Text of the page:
Do you think that what is old and “has been“ should remain in the past ? Well for Nour Najem, a 30-year-old Lebanese designer, the answer is clearly no. Working for the home decoration brand L’Artisan du Liban, she tries to be the bridge between old and new, ancient and modern.

It is early morning in L’Artisan du Liban’s workshop near Sin El Fil, where Nour Najem is waiting for us. She wanted to do the interview there, in her workspace. Rolls of fabrics, on racks, by hundreds decorate the room. It feels like a sea of purple, ocean blue and golden yellow textiles. You would not know where to look because of the profusion of things to stare at. 

Could, you explain what is your job here?

I am one of L’Artisans du Liban’s designers. My main task is to draw our products. I am also the one who decides which objects are going to be manufactured by our artisans and later put in our stores. In terms of design, I find my inspiration in traditional ancient Middle Eastern handcrafted items and then add my personal contemporary touch.

Although I must never forget several factors. First, I must respect a “design brief”. For example, a new collection needs to contain a certain amount of bedroom and bathroom items, or even toys. Then, I have to keep in mind that I need to generate work for hundreds of artisans. I will, as a consequence, mix blown glass and leather for example, or textiles with wooden pieces. Finally, I must pay attention to the cost of each piece! I am indeed constrained by many factors, but that’s what I like: there is always a new challenge. 

You were saying that your inspiration comes from old Middle-Eastern handcrafted items. Do you take it from a specific era of our history?

Why would I limit myself? I think we should not narrow our scope to a single era. The Middle-East was the cradle of culture. We were influenced by such different currents, between Kingdoms, Qalifats, or other invasions. Our culture became abundant and diverse.

Moreover, the goal of my creations is not to reproduce or recreate what was made centuries ago. The question that I always keep in mind is: “how can I create an emotional link between the customer and the objects ?”. For example I am currently working on a cover for tissues boxes made out of textiles. I know that every Lebanese mother or grandmother have a cover made of the same fabric. Maybe this cover will remind customers some sweet old memories.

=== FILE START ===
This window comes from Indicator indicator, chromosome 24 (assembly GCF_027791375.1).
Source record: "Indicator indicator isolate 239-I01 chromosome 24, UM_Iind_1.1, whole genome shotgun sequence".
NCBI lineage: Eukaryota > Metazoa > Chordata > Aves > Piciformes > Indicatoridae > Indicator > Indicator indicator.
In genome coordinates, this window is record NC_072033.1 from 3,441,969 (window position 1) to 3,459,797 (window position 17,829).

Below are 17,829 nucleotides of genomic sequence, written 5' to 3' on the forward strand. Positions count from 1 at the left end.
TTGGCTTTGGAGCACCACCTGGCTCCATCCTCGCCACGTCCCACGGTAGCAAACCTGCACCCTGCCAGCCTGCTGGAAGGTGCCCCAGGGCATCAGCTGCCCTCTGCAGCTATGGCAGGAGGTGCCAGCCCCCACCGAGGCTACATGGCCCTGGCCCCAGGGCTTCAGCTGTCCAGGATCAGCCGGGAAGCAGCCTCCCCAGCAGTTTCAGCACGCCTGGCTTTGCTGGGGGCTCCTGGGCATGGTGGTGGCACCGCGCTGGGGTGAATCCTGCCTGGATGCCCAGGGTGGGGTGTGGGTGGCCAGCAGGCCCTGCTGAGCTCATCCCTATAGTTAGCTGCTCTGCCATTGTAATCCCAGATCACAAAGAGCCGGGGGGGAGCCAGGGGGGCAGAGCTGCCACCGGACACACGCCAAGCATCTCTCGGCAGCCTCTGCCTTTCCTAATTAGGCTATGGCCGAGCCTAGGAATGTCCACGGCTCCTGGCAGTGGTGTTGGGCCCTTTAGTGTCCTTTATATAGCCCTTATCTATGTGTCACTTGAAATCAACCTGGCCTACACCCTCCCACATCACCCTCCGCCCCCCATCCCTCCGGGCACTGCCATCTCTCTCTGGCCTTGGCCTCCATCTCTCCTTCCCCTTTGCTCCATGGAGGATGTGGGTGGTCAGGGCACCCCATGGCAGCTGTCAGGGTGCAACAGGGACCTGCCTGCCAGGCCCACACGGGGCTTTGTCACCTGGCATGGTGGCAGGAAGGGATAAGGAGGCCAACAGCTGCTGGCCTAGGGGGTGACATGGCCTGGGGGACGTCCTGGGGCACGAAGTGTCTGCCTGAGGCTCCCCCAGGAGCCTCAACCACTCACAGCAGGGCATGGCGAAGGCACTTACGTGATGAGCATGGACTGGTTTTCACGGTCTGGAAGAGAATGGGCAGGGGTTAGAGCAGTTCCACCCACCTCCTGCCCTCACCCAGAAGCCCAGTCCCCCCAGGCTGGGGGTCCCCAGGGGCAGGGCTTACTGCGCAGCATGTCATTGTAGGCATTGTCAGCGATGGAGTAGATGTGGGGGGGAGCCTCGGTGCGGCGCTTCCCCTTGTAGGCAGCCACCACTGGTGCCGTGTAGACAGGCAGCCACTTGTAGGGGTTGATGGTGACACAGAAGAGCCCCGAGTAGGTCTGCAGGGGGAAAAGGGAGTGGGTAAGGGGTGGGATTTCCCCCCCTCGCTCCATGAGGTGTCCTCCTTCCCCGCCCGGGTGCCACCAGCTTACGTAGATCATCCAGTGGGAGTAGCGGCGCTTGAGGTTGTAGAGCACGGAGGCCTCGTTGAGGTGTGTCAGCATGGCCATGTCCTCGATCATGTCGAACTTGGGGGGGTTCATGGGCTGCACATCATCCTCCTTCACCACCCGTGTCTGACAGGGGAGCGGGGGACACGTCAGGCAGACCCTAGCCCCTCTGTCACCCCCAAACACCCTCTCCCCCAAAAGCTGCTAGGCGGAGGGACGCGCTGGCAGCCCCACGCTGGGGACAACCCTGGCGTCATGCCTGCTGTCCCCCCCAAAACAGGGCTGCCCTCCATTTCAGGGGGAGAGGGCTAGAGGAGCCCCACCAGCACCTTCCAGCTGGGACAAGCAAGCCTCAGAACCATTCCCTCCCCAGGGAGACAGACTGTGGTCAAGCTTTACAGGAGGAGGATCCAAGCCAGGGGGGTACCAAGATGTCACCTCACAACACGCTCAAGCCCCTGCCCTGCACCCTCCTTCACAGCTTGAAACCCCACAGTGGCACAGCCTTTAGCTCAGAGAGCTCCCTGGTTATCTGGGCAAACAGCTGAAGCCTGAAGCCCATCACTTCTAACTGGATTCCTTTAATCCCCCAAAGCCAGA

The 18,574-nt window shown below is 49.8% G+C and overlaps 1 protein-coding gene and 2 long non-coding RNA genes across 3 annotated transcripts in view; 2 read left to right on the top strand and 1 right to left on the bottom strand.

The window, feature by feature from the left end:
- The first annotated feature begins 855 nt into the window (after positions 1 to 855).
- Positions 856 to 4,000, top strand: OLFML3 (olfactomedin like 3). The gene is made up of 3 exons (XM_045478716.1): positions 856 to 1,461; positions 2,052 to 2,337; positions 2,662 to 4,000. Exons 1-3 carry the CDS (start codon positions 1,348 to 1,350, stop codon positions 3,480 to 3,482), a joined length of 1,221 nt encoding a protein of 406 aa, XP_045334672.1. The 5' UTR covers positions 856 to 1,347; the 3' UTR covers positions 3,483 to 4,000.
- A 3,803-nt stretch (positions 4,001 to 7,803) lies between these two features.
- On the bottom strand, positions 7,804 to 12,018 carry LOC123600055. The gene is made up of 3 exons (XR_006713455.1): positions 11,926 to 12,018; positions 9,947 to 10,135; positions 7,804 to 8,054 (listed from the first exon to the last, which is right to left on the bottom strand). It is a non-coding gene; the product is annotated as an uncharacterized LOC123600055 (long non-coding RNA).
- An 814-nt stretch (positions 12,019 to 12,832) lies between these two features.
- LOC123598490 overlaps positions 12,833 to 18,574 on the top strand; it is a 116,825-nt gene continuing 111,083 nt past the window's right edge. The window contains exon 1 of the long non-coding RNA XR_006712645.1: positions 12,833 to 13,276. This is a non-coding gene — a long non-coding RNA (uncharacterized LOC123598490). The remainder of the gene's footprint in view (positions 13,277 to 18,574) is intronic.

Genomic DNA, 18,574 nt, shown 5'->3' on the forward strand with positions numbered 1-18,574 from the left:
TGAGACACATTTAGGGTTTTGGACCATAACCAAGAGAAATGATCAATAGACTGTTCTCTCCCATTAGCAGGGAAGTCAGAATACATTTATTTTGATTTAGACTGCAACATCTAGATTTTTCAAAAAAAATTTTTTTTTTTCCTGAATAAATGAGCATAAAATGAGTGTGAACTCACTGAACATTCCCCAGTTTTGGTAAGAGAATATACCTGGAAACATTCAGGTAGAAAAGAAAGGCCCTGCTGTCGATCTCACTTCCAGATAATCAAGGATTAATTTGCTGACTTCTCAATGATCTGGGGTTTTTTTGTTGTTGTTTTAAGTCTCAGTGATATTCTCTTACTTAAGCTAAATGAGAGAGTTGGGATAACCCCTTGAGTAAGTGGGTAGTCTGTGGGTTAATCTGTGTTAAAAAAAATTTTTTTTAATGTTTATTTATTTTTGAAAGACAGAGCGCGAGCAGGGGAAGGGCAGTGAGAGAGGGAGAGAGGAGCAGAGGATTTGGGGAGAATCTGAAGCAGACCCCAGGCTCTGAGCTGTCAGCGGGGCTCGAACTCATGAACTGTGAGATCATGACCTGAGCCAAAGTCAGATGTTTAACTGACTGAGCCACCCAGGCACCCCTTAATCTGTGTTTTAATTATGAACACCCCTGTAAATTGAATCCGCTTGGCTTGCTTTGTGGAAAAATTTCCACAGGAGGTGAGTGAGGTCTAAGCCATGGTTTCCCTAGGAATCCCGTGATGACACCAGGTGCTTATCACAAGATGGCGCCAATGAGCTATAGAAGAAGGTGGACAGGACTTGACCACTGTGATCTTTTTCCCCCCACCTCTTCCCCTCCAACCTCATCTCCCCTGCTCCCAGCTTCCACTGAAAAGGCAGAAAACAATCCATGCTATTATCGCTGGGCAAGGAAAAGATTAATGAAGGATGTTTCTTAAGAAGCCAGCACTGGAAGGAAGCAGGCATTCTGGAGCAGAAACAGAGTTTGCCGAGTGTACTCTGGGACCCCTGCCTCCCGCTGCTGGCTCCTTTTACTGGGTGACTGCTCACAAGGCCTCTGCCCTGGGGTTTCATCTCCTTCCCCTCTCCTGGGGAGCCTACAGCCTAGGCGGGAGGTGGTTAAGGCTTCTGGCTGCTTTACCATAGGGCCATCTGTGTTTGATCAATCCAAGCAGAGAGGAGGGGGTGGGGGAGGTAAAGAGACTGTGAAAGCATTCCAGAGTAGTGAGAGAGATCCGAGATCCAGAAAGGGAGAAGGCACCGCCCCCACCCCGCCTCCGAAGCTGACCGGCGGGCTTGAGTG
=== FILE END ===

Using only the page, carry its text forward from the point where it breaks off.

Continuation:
What did you study to become a designer? 

My study background is not so straight-forward. I first studied biology for three years at AUB in order to work in the pharmaceutical branch. I also passed the AMCAT [Aspiring Minds Computer Adaptive Test], a computer-based test to help you find a job more easily. You can put the results on your Curriculum to guide your potential employer.

Anyway, after my Bachelor of Science, I asked myself if I really wanted to continue in that path. It felt like erasing a part of me. Since I was young I always wanted to help people, so medicine was perfect. But, I also always needed to express myself artistically. The pragmatic career I was about to follow could not give me the full satisfaction. So I decided to go to ESMOD to follow fashion design courses and in the meantime do a Master of Business at the LAU.

L’Artisan du Liban as well as your own fashion label are social businesses. How did you turn toward this type of businesses ? 

I first learned about “socially responsible companies” while I was studying at LAU. It’s a company that works with a social mindset, helps others and also makes profits. Afterwards I was certain that it was the kind of company I wanted to be part of. And I have been doing that since then! L’Artisan du Liban bases its whole supply chain on a human scale. We only work with individuals.

Moreover, I launched my own fashion label in the spring of 2013, Nour Najem. With this enterprise I give the opportunity to housewives to work together, make connections and earn a salary. The most beautiful thing is that they thank me since they are able to make their daughter understand the importance of making a living on their own. 

Any last words for our readers? 

Just to tell them to follow their ambitions and aspirations. Nothing more!